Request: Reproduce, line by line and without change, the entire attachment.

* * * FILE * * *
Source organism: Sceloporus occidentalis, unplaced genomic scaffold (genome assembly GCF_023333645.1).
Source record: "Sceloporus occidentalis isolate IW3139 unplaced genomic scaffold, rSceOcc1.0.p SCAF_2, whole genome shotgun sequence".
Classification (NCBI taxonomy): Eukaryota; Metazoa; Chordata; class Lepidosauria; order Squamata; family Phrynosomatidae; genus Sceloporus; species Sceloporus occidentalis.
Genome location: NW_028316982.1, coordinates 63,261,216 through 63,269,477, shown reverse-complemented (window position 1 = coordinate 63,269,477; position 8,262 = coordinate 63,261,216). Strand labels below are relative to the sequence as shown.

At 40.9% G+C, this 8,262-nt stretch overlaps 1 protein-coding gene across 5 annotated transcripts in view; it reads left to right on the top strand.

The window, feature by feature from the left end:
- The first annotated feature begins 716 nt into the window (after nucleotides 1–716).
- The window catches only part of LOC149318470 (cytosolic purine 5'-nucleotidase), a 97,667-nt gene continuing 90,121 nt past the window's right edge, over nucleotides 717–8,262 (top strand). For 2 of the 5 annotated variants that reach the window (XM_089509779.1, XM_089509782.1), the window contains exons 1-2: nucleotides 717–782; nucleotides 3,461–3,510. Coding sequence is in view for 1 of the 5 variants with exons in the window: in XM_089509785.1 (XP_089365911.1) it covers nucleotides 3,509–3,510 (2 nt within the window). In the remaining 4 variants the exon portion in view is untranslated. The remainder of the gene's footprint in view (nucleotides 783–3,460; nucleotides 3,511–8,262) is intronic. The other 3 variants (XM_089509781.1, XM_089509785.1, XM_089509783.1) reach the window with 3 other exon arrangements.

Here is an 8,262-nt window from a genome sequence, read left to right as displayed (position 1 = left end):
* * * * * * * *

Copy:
Source organism: Sceloporus occidentalis, unplaced genomic scaffold (genome assembly GCF_023333645.1).
Source record: "Sceloporus occidentalis isolate IW3139 unplaced genomic scaffold, rSceOcc1.0.p SCAF_2, whole genome shotgun sequence".
Classification (NCBI taxonomy): Eukaryota; Metazoa; Chordata; class Lepidosauria; order Squamata; family Phrynosomatidae; genus Sceloporus; species Sceloporus occidentalis.
Genome location: NW_028316982.1, coordinates 63,261,216 through 63,269,477, shown reverse-complemented (window position 1 = coordinate 63,269,477; position 8,262 = coordinate 63,261,216). Strand labels below are relative to the sequence as shown.

At 40.9% G+C, this 8,262-nt stretch overlaps 1 protein-coding gene across 5 annotated transcripts in view; it reads left to right on the top strand.

The window, feature by feature from the left end:
- The first annotated feature begins 716 nt into the window (after nucleotides 1–716).
- The window catches only part of LOC149318470 (cytosolic purine 5'-nucleotidase), a 97,667-nt gene continuing 90,121 nt past the window's right edge, over nucleotides 717–8,262 (top strand). For 2 of the 5 annotated variants that reach the window (XM_089509779.1, XM_089509782.1), the window contains exons 1-2: nucleotides 717–782; nucleotides 3,461–3,510. Coding sequence is in view for 1 of the 5 variants with exons in the window: in XM_089509785.1 (XP_089365911.1) it covers nucleotides 3,509–3,510 (2 nt within the window). In the remaining 4 variants the exon portion in view is untranslated. The remainder of the gene's footprint in view (nucleotides 783–3,460; nucleotides 3,511–8,262) is intronic. The other 3 variants (XM_089509781.1, XM_089509785.1, XM_089509783.1) reach the window with 3 other exon arrangements.

Here is an 8,262-nt window from a genome sequence, read left to right as displayed (position 1 = left end):